As spring turns into summer, some of you may have accepted internship positions for the coming months. Congratulations! You will learn invaluable lessons and have the opportunity to network with people in your chosen field; however, before you start your internship, you should be aware of your rights as an intern.
Unfortunately, the laws around paying interns are not the most clear but it really comes down to whether or not you’re considered an employee at your internship. The Fair Labor Standards Act, which established the right to minimum wage and “time-and-a-half” overtime pay, requires for-profit organizations to pay their employees as they are performing duties that generate money for the company.
Courts have used a “test” to determine whether or not you are considered to be an employee as an intern, and therefore, are entitled to employee rights under the FLSA. There are seven factors, though no one factor is determinative and it really depends on a case-by-case basis. For example, you may not be considered an employee if there is a clear understanding between you and the organization that there is no payment. However, any “express or implied” notion of payment may qualify you as an employee. If you actually do qualify as an employee, according to the FLSA, you must be paid and are entitled to overtime and at least the minimum wage of your state.
Thus, the main difference between a paid and an unpaid internship is that paid interns have the same rights as an employee. An unpaid internship is typically tied to academic requirements. It must coincide with the academic calendar, and have a clear start and end date. Many organizations work with universities to develop a plan for unpaid interns and keep them on the right track. Oftentimes, you will have to complete coursework in addition to your internship in order to receive credit.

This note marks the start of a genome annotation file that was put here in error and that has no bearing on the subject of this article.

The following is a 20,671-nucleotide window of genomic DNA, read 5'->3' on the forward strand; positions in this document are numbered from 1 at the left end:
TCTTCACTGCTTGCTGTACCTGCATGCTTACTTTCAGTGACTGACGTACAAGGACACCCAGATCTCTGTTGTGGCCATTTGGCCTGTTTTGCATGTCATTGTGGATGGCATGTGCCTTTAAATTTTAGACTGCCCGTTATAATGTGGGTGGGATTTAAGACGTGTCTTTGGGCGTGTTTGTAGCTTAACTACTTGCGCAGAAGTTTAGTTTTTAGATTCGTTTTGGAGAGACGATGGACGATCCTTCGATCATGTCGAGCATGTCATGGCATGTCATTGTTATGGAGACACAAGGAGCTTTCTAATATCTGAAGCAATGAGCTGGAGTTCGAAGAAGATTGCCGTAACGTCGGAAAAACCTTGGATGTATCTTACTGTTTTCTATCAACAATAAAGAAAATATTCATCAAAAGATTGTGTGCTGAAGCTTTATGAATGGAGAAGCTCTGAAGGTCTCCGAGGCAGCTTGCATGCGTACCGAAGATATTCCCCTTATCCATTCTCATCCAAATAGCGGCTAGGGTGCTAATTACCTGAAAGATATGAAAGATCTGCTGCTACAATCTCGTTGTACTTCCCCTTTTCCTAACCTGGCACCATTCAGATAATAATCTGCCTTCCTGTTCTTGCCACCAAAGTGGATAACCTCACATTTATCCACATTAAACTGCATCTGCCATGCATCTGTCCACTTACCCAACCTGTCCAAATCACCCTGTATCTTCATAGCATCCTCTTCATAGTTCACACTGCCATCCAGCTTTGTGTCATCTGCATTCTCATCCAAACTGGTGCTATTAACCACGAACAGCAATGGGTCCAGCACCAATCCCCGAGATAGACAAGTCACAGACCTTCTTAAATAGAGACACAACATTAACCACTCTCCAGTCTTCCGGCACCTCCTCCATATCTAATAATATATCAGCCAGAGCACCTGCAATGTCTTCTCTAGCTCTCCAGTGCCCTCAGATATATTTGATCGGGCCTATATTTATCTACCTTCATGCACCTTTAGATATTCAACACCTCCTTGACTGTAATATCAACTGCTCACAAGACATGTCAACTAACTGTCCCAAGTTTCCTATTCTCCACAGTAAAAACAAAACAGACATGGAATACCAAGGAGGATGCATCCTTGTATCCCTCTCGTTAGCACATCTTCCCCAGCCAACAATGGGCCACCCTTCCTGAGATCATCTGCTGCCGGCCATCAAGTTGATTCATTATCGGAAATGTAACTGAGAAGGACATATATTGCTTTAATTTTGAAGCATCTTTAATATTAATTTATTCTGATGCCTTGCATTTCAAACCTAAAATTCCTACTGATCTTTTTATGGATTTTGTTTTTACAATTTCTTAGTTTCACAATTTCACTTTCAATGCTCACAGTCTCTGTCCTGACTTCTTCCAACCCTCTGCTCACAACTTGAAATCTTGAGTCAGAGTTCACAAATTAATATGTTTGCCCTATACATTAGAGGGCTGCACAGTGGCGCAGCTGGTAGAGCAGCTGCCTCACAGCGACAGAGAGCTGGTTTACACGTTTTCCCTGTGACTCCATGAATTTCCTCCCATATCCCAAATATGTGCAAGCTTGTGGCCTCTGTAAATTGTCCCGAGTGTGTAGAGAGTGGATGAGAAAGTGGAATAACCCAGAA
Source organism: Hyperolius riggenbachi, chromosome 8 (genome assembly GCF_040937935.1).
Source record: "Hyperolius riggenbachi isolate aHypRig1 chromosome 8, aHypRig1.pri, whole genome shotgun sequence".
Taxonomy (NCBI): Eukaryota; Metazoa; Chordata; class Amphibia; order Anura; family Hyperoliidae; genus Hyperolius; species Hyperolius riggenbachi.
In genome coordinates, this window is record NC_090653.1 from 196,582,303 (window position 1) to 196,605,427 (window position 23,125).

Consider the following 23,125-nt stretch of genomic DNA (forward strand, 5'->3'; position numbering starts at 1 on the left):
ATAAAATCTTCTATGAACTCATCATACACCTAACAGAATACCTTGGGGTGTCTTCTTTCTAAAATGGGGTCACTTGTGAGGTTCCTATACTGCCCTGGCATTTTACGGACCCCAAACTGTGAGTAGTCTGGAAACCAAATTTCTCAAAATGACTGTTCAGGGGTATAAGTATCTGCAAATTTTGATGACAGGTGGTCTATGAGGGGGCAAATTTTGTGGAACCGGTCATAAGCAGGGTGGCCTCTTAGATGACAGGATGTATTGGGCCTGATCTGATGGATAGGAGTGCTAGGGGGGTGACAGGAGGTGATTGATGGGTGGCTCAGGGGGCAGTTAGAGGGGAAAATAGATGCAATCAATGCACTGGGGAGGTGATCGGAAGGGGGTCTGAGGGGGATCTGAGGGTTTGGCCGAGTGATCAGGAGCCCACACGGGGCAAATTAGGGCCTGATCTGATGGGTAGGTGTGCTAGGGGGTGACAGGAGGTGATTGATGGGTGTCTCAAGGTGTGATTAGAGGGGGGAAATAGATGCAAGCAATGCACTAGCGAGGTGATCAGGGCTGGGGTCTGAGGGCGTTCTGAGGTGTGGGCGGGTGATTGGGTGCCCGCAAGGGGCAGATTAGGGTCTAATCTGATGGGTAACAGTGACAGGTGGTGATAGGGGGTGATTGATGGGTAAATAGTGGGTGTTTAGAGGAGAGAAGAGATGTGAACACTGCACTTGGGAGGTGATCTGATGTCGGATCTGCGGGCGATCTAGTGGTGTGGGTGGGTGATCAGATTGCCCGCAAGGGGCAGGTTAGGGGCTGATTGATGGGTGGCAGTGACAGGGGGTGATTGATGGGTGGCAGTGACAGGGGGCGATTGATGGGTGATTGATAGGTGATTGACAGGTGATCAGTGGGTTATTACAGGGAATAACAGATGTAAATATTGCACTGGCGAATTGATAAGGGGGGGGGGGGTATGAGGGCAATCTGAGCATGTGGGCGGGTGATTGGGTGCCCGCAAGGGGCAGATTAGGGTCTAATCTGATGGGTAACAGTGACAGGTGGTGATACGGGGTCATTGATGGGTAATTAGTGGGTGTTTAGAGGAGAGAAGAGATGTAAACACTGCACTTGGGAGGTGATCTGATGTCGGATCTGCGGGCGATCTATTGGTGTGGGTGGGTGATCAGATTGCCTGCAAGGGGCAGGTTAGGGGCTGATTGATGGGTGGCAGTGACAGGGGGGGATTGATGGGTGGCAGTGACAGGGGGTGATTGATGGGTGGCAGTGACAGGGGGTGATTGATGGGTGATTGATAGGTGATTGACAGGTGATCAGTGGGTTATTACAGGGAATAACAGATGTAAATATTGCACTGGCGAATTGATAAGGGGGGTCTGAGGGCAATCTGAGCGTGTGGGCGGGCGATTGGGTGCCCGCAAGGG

While there are parameters for an unpaid internship, the actual law surrounding their rights is murky as many laws regarding employment were written before the advent of unpaid internships. In fact, many states do not have clear laws regarding sexual harassment and workplace violence against interns. There is no precedent or law case that can be applied when unpaid interns’ rights are violated, according to the Iowa Law Review.
Sadly, many interns are taken advantage of. They are not given enough feedback or evaluation, or they are made to do work that would replace a regular employee despite being unpaid. Your education and success is worth more than that. If your internship position is displacing a full-time employee, you should be paid. Talk to your supervisor and your university advisor if you feel you are being taken advantage of.
Every intern deserves the same rights as a paid employee. Paid internships are the first step towards a more diverse, ethical workforce, especially since they often lead to full time employment. Unpaid internships prove to be a huge barrier to entry in the workforce. Not only do they often not lead to full time job offers, but 11% of those who partake in unpaid internships are less likely to be satisfied at their first job, according to the National Association of Colleges and Employers. In addition, unpaid internship opportunities require interns to either have a socioeconomic advantage or take a second or third part-time job to pay for expenses. That is why Symba is working hard to make paid internships a reality for all.
That means no more coffee runs, and no more staying after hours without compensation. Being informed is having power over your own narrative. You are worth more than unpaid experience and academic credit. Once you know your rights, you can better understand your position within the company. Be comfortable with saying no and standing your ground. In the meantime, Symba is on your side.
By Anika Pasilis